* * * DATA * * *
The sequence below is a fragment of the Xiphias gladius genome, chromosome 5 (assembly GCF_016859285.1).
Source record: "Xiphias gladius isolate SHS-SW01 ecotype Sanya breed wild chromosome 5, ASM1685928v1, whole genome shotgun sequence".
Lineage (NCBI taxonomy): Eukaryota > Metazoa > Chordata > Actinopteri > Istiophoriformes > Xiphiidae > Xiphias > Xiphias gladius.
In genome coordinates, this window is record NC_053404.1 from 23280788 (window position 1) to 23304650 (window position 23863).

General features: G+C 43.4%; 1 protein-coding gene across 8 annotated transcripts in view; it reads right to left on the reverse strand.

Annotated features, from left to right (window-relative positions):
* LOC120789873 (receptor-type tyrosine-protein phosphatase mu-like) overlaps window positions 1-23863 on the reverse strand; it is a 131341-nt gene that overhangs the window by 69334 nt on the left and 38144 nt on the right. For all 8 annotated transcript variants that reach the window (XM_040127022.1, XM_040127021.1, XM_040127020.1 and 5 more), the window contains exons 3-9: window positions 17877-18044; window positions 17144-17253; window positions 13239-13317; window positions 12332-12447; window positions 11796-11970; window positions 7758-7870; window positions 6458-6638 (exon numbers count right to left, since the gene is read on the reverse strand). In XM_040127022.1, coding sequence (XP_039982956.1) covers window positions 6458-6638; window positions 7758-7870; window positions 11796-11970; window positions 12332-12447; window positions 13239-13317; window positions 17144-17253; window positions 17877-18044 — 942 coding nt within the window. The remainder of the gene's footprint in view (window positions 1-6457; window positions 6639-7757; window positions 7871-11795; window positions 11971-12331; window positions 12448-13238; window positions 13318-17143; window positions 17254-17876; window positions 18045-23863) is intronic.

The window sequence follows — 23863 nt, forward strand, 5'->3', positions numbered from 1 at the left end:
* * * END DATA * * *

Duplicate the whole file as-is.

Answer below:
The sequence below is a fragment of the Xiphias gladius genome, chromosome 5 (assembly GCF_016859285.1).
Source record: "Xiphias gladius isolate SHS-SW01 ecotype Sanya breed wild chromosome 5, ASM1685928v1, whole genome shotgun sequence".
Lineage (NCBI taxonomy): Eukaryota > Metazoa > Chordata > Actinopteri > Istiophoriformes > Xiphiidae > Xiphias > Xiphias gladius.
In genome coordinates, this window is record NC_053404.1 from 23280788 (window position 1) to 23304650 (window position 23863).

General features: G+C 43.4%; 1 protein-coding gene across 8 annotated transcripts in view; it reads right to left on the reverse strand.

Annotated features, from left to right (window-relative positions):
* LOC120789873 (receptor-type tyrosine-protein phosphatase mu-like) overlaps window positions 1-23863 on the reverse strand; it is a 131341-nt gene that overhangs the window by 69334 nt on the left and 38144 nt on the right. For all 8 annotated transcript variants that reach the window (XM_040127022.1, XM_040127021.1, XM_040127020.1 and 5 more), the window contains exons 3-9: window positions 17877-18044; window positions 17144-17253; window positions 13239-13317; window positions 12332-12447; window positions 11796-11970; window positions 7758-7870; window positions 6458-6638 (exon numbers count right to left, since the gene is read on the reverse strand). In XM_040127022.1, coding sequence (XP_039982956.1) covers window positions 6458-6638; window positions 7758-7870; window positions 11796-11970; window positions 12332-12447; window positions 13239-13317; window positions 17144-17253; window positions 17877-18044 — 942 coding nt within the window. The remainder of the gene's footprint in view (window positions 1-6457; window positions 6639-7757; window positions 7871-11795; window positions 11971-12331; window positions 12448-13238; window positions 13318-17143; window positions 17254-17876; window positions 18045-23863) is intronic.

The window sequence follows — 23863 nt, forward strand, 5'->3', positions numbered from 1 at the left end: